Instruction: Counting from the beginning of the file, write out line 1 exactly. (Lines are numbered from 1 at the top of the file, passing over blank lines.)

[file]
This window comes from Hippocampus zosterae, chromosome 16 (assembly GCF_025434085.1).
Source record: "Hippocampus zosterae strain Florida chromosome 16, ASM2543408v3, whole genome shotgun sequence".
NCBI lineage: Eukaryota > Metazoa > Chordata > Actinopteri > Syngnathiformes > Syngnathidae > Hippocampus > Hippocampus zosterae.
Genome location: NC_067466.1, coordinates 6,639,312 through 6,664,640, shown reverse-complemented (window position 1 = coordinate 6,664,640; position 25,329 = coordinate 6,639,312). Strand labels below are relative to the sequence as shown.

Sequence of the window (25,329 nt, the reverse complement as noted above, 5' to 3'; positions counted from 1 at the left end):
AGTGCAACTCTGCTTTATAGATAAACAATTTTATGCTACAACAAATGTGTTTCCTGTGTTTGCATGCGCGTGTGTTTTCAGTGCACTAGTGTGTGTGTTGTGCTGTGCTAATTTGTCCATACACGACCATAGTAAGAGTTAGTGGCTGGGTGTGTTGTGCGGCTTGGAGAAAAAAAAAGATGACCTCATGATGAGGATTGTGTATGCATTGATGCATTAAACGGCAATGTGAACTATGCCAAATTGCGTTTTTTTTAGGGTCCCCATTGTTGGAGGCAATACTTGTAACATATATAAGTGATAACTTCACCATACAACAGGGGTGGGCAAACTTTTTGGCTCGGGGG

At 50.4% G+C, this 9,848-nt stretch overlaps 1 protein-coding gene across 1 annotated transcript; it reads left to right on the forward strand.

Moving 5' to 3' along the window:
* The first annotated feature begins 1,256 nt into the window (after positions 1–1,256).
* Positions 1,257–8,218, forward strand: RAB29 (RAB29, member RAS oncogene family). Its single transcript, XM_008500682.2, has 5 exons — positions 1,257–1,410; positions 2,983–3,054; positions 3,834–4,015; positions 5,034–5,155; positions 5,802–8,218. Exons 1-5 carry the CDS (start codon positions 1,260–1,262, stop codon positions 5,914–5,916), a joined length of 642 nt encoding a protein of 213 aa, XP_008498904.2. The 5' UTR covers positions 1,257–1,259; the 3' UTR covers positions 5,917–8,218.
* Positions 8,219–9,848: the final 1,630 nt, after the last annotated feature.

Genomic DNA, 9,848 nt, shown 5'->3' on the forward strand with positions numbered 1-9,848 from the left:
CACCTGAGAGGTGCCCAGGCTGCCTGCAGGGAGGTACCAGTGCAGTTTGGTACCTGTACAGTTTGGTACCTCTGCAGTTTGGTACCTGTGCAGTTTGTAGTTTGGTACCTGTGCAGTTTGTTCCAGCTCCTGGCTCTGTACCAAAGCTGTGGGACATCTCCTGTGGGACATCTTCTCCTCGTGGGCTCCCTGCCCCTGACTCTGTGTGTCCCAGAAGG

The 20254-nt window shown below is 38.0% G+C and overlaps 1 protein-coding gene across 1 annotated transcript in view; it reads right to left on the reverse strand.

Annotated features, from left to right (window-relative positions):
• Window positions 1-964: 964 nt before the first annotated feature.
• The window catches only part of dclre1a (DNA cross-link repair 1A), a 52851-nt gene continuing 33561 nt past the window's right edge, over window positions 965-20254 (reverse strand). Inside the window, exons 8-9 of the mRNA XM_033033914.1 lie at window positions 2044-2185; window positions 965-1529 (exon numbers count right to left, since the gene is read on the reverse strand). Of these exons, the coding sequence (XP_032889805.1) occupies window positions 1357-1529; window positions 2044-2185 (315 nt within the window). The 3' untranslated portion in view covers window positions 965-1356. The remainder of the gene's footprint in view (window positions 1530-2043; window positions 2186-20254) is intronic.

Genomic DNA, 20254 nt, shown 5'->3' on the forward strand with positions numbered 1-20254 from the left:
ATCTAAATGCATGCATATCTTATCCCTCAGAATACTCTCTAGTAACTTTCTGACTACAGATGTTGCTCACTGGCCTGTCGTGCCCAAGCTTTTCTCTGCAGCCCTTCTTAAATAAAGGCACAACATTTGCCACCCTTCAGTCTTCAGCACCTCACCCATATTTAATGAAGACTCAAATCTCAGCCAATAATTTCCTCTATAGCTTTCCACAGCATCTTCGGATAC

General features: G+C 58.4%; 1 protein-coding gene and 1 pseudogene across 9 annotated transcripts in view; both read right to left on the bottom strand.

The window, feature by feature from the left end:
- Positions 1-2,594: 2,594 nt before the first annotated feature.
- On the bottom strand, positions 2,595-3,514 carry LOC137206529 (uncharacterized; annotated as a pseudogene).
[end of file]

This window comes from Hippocampus zosterae, chromosome 16 (assembly GCF_025434085.1).